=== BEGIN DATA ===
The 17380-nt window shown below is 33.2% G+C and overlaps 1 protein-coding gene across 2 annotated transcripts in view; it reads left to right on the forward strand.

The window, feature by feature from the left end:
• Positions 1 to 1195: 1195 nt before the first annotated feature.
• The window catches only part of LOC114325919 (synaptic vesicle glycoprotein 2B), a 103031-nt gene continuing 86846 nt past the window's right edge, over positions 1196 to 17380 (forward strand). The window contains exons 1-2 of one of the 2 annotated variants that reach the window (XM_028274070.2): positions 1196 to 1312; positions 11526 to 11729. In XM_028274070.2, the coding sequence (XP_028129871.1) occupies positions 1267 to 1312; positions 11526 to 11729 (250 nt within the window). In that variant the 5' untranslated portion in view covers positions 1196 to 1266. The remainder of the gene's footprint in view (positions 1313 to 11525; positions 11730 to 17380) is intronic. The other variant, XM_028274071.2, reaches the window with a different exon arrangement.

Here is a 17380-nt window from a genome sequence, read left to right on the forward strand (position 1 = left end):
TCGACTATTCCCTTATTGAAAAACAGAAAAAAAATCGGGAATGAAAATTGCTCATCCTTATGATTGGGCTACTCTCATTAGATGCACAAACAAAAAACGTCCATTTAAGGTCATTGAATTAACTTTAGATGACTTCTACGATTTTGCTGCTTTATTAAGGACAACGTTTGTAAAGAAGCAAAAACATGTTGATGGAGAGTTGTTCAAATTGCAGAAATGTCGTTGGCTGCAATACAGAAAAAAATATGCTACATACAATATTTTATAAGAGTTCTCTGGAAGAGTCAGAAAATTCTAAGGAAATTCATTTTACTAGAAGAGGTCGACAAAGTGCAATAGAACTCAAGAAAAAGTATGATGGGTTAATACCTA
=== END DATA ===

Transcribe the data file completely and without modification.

The 17380-nt window shown below is 33.2% G+C and overlaps 1 protein-coding gene across 2 annotated transcripts in view; it reads left to right on the forward strand.

The window, feature by feature from the left end:
• Positions 1 to 1195: 1195 nt before the first annotated feature.
• The window catches only part of LOC114325919 (synaptic vesicle glycoprotein 2B), a 103031-nt gene continuing 86846 nt past the window's right edge, over positions 1196 to 17380 (forward strand). The window contains exons 1-2 of one of the 2 annotated variants that reach the window (XM_028274070.2): positions 1196 to 1312; positions 11526 to 11729. In XM_028274070.2, the coding sequence (XP_028129871.1) occupies positions 1267 to 1312; positions 11526 to 11729 (250 nt within the window). In that variant the 5' untranslated portion in view covers positions 1196 to 1266. The remainder of the gene's footprint in view (positions 1313 to 11525; positions 11730 to 17380) is intronic. The other variant, XM_028274071.2, reaches the window with a different exon arrangement.

Here is a 17380-nt window from a genome sequence, read left to right on the forward strand (position 1 = left end):
TCGACTATTCCCTTATTGAAAAACAGAAAAAAAATCGGGAATGAAAATTGCTCATCCTTATGATTGGGCTACTCTCATTAGATGCACAAACAAAAAACGTCCATTTAAGGTCATTGAATTAACTTTAGATGACTTCTACGATTTTGCTGCTTTATTAAGGACAACGTTTGTAAAGAAGCAAAAACATGTTGATGGAGAGTTGTTCAAATTGCAGAAATGTCGTTGGCTGCAATACAGAAAAAAATATGCTACATACAATATTTTATAAGAGTTCTCTGGAAGAGTCAGAAAATTCTAAGGAAATTCATTTTACTAGAAGAGGTCGACAAAGTGCAATAGAACTCAAGAAAAAGTATGATGGGTTAATACCTA